Leading the Responsibility Train

Whoot-whoot.... All aboard! Next stop, Resisting Temptation Station!

My husband and I encouraged our college-age son to get a job. My husband and I both worked our way through college and we felt it taught us a few things as well as gave us a sense of pride and a good path to financial responsibility - and we want this for our kids as well. (Whoot-whoot... sorry, I just tooted my own horn a bit. Okay, done with that, I promise.)


We want this.... but we don't want to be inconvenienced by it.

That is how the actual statement should go. (Pssshhhhhhhhhh, steam comes out, train starts to chug a bit...clearly we are going up a hill.)


We want our son to have a job, we are proud that he tackled the interviewing process and the paperwork and all those things that come with getting a job. We love to hear stories about his recent work experiences when we talk to him on the phone. His voice sounds happy and it makes us happy. We want to know that if he ever comes to us and says he needs to borrow money that he first tried to earn it himself. We want all of these things but - - contingency alert! - - we also want to make sure he's available to come home for every major holiday and for a few other random times that we don't have scheduled so much as just want to have some family time.

Is that too much to ask?


Apparently, the answer is yes.


Yes because when your child gets a new job they are newbie. (And you know this, as an adult, because you've likely started new jobs yourself - ahem, unless you were born wealthy and have never worked a day in your life in which case WTH ARE YOU DOING HERE??) The bottom-of-the-totem-pole. The bathroom cleaners and garbage-taker-outers. Moms and dads we know this, right? We've waited tables and scanned groceries and cleaned hotel rooms and filled drive-thru orders. We've been the new kid at work.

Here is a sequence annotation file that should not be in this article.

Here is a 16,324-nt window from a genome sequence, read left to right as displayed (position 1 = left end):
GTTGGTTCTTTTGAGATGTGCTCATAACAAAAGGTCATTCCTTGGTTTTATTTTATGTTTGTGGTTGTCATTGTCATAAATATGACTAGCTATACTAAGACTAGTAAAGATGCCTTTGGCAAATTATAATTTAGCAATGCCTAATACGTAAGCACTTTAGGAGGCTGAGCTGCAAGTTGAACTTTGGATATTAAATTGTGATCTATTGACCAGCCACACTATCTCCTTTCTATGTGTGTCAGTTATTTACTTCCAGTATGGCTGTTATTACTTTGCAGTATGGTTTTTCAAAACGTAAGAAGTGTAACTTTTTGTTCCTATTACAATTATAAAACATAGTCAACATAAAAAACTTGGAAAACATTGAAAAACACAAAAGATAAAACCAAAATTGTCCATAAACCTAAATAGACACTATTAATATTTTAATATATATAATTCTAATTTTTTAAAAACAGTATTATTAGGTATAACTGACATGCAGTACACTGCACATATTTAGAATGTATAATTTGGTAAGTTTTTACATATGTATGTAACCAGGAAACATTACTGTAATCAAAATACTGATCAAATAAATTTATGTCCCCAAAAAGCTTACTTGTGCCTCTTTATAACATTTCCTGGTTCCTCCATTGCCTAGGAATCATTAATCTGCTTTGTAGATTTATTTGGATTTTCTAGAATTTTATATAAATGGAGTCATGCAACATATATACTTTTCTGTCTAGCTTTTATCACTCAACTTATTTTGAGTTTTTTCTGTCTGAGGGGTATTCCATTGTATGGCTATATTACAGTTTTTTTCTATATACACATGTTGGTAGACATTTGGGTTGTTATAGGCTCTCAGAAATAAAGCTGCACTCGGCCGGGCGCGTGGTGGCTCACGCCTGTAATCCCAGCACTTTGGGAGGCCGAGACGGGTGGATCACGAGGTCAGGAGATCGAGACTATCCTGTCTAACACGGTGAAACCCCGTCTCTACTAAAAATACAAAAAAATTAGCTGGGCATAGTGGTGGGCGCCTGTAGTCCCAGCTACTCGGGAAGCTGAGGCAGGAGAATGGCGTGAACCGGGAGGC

And newbs - in case your memory has failed you - are the ones that are working the hours that no one else wants to work. Which are - you guessed it - major holidays and random weekends.


Parent friends - if you find yourself in these shoes we need to resist the temptation. Because it will be there and it will be s-t-r-o-n-g! to encourage them to take the out. "Just quit. They can't force you. They'll be other jobs."

Nooooooooooooooo. We musn't. We must not teach that to this generation. There's a whole generation above them that does that (their names are mill-enn-i-als) and we get to shape a new generation that picks it and sticks it. ...Okay that sounds a little weird. Like a booger or something. For clarification - they pick (a job) and stick with it (through the newb stage.)


Newbies don't stay newbies forever. We know this. Eventually a new hire or crop of new hires comes aboard and your child moves up a notch (yay!) to a place where they can have a bit more freedom (I'd like Christmas Eve off please, so I can see my family. They're crazy but it's what we do.)


My point, in this rant-of-ridiculous, is that if you ever thought, because a nurse handed you a baby to take home from the hospital that you must be responsible - newsflash - that is not an automatic. There are plenty of dipturd parents out there that never should have been allowed to take home a child from the hospital (I'm sure you just named three in your head) so this whole "responsibility" title is sort of a-work-in-progress. We're given a little to see how we handle it, then we're given a little more. And so it goes.


If we are going to encourage our children to become responsible adults - we must first act like it ourselves. Fight the good fight, Mamas (and dads? Are there dads here? I always wonder that...) and there may be times of sucky (kid not there for Easter??) but hopefully the end result is worth it (kid doesn't live in your basement still at age 30.)


Rah rah sis boom bah - you can do it and all that jazz. (Sorry, cheerleader habits die hard. Mine are still alive and well.)